EPICenter Hosts Energy Unplugged In-Person Summer Camp
Jul 23, 2021 — Atlanta, GA
On June 21-25, the Strategic Energy Institute's Energy Policy and Innovation Center (EPICenter) hosted "Energy Unplugged," an energy-themed STEAM camp for high school students. During the week, Rich Simmons and a variety of energy experts, from Georgia Tech and around the state, led hands-on activities, interactive demonstrations, and educational presentations. Students also got the opportunity to tour the Kendeda Building for Innovative Sustainable Design and the Georgia Tech Student Competition Center.
The course included segments on how electricity is generated, where it comes from, where it goes, what it costs, its environmental impacts, and how it might be brought to more of the world's 2.5 billion people without sufficient access to electricity. Camp students gained insights into microgrids and electric vehicles by conducting experiments involving solar panels, batteries, and remote-control cars. They also talked to researchers who are making electricity cleaner and more efficient, while learning about the future of energy and how an emphasis on STEAM in school can be a path that leads to an energy career. The week concluded with presentations of team projects focused on delivering basic energy services to off-grid communities in the developing world, and viable small business opportunities that might emerge from such initiatives.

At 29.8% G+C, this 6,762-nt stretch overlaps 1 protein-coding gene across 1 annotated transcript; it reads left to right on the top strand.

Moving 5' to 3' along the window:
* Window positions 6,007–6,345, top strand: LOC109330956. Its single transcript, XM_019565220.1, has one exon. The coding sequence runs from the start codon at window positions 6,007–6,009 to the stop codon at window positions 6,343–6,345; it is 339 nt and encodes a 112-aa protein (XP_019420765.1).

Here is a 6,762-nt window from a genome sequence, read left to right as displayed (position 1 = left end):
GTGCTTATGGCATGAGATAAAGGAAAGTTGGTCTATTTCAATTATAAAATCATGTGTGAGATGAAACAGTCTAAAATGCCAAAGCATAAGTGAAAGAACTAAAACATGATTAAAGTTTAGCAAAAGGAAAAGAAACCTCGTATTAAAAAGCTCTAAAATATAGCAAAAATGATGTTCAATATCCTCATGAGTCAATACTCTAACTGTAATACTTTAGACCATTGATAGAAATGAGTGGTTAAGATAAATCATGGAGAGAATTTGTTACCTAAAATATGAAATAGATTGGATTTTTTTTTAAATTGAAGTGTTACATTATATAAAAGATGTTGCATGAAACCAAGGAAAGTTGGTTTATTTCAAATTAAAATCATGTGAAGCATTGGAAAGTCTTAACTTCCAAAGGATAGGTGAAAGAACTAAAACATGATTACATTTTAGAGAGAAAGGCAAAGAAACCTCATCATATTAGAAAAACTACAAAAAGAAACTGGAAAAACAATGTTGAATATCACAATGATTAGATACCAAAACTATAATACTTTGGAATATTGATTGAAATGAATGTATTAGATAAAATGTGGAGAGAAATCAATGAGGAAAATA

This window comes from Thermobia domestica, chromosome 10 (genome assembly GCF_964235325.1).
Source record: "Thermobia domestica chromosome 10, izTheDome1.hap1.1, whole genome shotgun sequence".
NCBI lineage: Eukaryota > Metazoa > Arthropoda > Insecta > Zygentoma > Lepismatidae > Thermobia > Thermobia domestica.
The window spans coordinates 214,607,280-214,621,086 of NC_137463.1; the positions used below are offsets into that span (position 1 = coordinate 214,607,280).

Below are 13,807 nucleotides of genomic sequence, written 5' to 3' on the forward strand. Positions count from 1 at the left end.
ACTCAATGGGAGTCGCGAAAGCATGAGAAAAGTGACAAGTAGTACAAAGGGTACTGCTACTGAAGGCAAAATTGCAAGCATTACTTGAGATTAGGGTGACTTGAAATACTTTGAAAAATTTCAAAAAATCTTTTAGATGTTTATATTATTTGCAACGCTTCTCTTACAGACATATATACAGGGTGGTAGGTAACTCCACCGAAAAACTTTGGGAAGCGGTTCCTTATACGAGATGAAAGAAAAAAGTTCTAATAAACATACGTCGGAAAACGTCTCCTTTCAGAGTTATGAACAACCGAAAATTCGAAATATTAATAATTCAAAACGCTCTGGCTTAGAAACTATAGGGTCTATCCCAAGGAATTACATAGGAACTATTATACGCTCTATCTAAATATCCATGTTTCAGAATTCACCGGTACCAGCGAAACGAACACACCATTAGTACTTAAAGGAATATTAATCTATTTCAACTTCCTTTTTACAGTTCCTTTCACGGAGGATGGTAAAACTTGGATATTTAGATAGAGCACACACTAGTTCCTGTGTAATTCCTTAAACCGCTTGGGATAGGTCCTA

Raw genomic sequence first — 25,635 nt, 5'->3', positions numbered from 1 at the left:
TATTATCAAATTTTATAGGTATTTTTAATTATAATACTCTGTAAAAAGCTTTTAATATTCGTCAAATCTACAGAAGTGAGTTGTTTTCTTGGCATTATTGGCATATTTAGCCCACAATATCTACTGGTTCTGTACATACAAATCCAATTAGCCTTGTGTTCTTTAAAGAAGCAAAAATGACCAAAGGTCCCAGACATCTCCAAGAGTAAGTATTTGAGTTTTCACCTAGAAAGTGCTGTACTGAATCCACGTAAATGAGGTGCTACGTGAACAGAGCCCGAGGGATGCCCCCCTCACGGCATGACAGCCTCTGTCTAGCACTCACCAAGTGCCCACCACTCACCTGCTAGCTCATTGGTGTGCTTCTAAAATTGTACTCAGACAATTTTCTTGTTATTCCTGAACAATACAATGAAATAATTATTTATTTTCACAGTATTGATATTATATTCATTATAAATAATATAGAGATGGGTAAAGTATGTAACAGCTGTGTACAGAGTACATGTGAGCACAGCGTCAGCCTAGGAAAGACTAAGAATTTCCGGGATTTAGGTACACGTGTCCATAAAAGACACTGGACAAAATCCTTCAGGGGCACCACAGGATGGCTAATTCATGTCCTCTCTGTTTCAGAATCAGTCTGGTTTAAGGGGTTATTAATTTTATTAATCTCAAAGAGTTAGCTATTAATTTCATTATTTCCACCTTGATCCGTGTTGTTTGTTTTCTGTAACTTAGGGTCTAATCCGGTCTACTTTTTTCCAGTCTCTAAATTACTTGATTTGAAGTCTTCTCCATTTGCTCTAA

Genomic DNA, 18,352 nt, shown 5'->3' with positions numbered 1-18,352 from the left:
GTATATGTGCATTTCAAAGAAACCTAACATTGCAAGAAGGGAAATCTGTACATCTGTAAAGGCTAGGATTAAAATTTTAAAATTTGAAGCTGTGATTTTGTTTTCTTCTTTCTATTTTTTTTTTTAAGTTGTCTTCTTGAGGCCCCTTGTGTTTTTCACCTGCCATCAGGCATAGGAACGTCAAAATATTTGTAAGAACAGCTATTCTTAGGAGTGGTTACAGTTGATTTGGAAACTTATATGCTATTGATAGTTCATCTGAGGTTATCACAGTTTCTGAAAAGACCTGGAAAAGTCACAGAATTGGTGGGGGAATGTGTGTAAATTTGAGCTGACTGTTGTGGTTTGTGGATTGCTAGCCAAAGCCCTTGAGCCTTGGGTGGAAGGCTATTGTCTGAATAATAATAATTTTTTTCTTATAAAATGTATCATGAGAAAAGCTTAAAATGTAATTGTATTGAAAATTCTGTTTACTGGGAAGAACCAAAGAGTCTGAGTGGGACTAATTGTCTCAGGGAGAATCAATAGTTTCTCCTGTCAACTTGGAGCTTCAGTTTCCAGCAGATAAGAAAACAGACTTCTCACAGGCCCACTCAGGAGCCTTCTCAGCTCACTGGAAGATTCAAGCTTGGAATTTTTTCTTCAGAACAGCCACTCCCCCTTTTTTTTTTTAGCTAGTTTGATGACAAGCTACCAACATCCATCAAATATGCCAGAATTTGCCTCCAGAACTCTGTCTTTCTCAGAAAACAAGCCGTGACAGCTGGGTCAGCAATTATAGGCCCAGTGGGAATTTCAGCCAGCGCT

Energy Unplugged was administered by Georgia Tech Summer P.E.A.K.S. (Program for Enrichment and Accelerated Knowledge in STEAM) at CEISMC (the Center for Education Integrating Science, Mathematics, and Computing). CEISMC serves as the primary connection point between Georgia Tech faculty and students and the preK-12 STEAM education community, reducing the barriers between kids and higher education. Annually, CEISMC programs impact more than 39,000 students, 1,700 teachers, 200 schools in over 75 school districts throughout the state of Georgia.
The Kendeda Building for Innovative Sustainable Design, on the Georgia Tech campus, served as a classroom and instructional backdrop for the camp. The Living Building, as it is often called, is certified to generate more energy than it consumes, collect and infiltrate more water into the ground than it consumes, and, to the greatest extent possible, to be regenerative, rather than consumptive. The course is held every summer for up to 30 high school students.
Brent Verrill, Research Communications Program Manager